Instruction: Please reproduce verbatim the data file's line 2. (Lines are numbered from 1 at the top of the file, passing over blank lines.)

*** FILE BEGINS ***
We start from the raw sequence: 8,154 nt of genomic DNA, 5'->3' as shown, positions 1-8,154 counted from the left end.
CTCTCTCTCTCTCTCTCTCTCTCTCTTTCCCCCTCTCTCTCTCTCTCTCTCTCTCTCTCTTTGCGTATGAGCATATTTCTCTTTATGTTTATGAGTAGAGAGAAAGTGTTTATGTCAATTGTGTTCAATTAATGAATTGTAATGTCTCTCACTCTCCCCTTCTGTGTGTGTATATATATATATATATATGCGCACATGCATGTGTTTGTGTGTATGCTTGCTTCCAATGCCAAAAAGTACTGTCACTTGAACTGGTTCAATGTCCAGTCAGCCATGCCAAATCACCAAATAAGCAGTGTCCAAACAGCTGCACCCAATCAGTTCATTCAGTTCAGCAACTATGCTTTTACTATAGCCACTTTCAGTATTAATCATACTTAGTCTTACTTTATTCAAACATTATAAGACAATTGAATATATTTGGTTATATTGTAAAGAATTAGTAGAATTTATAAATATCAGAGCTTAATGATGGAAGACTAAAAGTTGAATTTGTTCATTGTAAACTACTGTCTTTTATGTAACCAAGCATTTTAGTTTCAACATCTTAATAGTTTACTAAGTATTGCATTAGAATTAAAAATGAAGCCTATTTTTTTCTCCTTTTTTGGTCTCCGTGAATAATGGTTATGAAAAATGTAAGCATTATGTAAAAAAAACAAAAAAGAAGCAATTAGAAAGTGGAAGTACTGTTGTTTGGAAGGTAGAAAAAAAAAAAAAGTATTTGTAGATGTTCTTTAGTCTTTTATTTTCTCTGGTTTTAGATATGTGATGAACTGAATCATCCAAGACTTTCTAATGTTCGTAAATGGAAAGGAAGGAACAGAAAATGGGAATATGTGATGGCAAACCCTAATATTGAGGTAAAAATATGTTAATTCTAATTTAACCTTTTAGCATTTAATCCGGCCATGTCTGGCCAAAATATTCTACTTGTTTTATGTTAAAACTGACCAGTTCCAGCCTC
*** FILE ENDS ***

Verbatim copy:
CTCTCTCTCTCTCTCTCTCTCTCTCTTTCCCCCTCTCTCTCTCTCTCTCTCTCTCTCTCTTTGCGTATGAGCATATTTCTCTTTATGTTTATGAGTAGAGAGAAAGTGTTTATGTCAATTGTGTTCAATTAATGAATTGTAATGTCTCTCACTCTCCCCTTCTGTGTGTGTATATATATATATATATATGCGCACATGCATGTGTTTGTGTGTATGCTTGCTTCCAATGCCAAAAAGTACTGTCACTTGAACTGGTTCAATGTCCAGTCAGCCATGCCAAATCACCAAATAAGCAGTGTCCAAACAGCTGCACCCAATCAGTTCATTCAGTTCAGCAACTATGCTTTTACTATAGCCACTTTCAGTATTAATCATACTTAGTCTTACTTTATTCAAACATTATAAGACAATTGAATATATTTGGTTATATTGTAAAGAATTAGTAGAATTTATAAATATCAGAGCTTAATGATGGAAGACTAAAAGTTGAATTTGTTCATTGTAAACTACTGTCTTTTATGTAACCAAGCATTTTAGTTTCAACATCTTAATAGTTTACTAAGTATTGCATTAGAATTAAAAATGAAGCCTATTTTTTTCTCCTTTTTTGGTCTCCGTGAATAATGGTTATGAAAAATGTAAGCATTATGTAAAAAAAACAAAAAAGAAGCAATTAGAAAGTGGAAGTACTGTTGTTTGGAAGGTAGAAAAAAAAAAAAAGTATTTGTAGATGTTCTTTAGTCTTTTATTTTCTCTGGTTTTAGATATGTGATGAACTGAATCATCCAAGACTTTCTAATGTTCGTAAATGGAAAGGAAGGAACAGAAAATGGGAATATGTGATGGCAAACCCTAATATTGAGGTAAAAATATGTTAATTCTAATTTAACCTTTTAGCATTTAATCCGGCCATGTCTGGCCAAAATATTCTACTTGTTTTATGTTAAAACTGACCAGTTCCAGCCTC